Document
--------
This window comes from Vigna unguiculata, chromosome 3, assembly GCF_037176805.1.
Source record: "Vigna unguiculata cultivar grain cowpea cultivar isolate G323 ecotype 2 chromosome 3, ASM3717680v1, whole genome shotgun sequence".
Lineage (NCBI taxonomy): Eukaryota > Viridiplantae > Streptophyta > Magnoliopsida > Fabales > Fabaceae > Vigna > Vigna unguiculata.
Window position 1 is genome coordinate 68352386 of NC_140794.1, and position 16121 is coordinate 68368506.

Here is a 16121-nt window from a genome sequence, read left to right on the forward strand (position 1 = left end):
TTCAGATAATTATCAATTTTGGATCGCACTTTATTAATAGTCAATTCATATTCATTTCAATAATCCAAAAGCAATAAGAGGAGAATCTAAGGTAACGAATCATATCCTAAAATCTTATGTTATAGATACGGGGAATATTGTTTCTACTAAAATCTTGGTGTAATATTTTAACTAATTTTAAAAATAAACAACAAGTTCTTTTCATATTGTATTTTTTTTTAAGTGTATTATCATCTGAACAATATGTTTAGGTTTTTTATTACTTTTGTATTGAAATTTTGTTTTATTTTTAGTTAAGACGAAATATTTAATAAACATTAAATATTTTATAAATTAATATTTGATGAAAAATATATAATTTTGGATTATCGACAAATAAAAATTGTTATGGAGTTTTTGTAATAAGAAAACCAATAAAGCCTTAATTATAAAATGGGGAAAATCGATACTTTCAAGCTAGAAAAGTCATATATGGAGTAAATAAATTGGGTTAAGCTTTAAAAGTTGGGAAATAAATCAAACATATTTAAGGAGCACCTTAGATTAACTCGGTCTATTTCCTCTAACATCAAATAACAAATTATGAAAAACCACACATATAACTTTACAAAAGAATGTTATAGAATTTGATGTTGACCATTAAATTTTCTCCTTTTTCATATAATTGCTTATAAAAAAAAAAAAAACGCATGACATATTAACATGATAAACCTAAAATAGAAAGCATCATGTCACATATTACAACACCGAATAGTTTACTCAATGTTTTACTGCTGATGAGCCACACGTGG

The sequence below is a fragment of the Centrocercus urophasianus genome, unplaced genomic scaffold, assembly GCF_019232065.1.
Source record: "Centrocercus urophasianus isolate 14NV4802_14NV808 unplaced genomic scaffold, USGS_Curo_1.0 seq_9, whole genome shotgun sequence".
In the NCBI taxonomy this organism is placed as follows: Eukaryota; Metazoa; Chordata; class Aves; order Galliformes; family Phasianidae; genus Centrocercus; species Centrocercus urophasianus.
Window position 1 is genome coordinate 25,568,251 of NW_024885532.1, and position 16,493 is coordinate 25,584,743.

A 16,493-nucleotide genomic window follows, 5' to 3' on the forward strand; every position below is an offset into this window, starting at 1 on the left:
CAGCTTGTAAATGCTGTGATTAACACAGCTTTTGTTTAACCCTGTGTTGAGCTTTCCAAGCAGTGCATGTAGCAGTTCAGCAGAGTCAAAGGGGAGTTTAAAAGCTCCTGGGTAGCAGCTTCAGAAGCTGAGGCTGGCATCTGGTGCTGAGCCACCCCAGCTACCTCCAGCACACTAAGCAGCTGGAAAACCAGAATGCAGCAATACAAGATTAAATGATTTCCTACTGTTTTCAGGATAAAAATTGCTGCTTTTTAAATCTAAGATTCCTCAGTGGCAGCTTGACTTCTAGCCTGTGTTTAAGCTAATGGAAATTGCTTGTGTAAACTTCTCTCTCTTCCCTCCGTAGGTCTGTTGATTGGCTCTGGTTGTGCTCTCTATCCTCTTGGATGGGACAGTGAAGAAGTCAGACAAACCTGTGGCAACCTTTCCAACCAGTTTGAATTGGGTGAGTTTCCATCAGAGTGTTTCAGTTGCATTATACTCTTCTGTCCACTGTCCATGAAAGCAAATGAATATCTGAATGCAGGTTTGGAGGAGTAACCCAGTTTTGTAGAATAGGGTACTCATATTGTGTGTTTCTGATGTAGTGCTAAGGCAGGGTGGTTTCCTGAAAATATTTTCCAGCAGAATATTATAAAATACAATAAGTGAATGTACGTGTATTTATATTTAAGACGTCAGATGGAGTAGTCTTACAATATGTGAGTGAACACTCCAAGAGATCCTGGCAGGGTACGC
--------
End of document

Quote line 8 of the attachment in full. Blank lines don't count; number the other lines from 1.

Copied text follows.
Source record: "Centrocercus urophasianus isolate 14NV4802_14NV808 unplaced genomic scaffold, USGS_Curo_1.0 seq_9, whole genome shotgun sequence".